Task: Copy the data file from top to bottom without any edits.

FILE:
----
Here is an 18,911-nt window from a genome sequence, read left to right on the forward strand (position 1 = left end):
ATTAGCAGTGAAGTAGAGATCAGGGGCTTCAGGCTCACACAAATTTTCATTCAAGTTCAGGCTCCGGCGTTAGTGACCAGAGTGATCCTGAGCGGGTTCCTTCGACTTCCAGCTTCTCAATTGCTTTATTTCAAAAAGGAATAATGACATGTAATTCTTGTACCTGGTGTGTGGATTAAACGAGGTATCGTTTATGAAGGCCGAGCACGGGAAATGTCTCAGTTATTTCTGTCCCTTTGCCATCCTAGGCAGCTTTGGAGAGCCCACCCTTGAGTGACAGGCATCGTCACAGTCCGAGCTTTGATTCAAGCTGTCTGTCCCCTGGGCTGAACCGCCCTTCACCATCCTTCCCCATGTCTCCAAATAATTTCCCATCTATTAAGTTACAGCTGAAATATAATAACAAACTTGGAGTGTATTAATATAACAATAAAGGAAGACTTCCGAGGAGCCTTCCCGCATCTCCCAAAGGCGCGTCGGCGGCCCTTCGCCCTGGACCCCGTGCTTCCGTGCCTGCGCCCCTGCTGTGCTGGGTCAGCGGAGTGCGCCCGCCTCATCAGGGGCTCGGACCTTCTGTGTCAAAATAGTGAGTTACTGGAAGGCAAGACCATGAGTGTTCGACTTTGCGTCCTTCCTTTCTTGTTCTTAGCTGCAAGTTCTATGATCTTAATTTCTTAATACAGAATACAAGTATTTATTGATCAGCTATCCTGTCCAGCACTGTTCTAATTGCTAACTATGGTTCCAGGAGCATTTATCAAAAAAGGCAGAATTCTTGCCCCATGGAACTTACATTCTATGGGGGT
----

Here is an 18,911-nt window from a genome sequence, read left to right on the forward strand (position 1 = left end):
ATTAGCAGTGAAGTAGAGATCAGGGGCTTCAGGCTCACACAAATTTTCATTCAAGTTCAGGCTCCGGCGTTAGTGACCAGAGTGATCCTGAGCGGGTTCCTTCGACTTCCAGCTTCTCAATTGCTTTATTTCAAAAAGGAATAATGACATGTAATTCTTGTACCTGGTGTGTGGATTAAACGAGGTATCGTTTATGAAGGCCGAGCACGGGAAATGTCTCAGTTATTTCTGTCCCTTTGCCATCCTAGGCAGCTTTGGAGAGCCCACCCTTGAGTGACAGGCATCGTCACAGTCCGAGCTTTGATTCAAGCTGTCTGTCCCCTGGGCTGAACCGCCCTTCACCATCCTTCCCCATGTCTCCAAATAATTTCCCATCTATTAAGTTACAGCTGAAATATAATAACAAACTTGGAGTGTATTAATATAACAATAAAGGAAGACTTCCGAGGAGCCTTCCCGCATCTCCCAAAGGCGCGTCGGCGGCCCTTCGCCCTGGACCCCGTGCTTCCGTGCCTGCGCCCCTGCTGTGCTGGGTCAGCGGAGTGCGCCCGCCTCATCAGGGGCTCGGACCTTCTGTGTCAAAATAGTGAGTTACTGGAAGGCAAGACCATGAGTGTTCGACTTTGCGTCCTTCCTTTCTTGTTCTTAGCTGCAAGTTCTATGATCTTAATTTCTTAATACAGAATACAAGTATTTATTGATCAGCTATCCTGTCCAGCACTGTTCTAATTGCTAACTATGGTTCCAGGAGCATTTATCAAAAAAGGCAGAATTCTTGCCCCATGGAACTTACATTCTATGGGGGT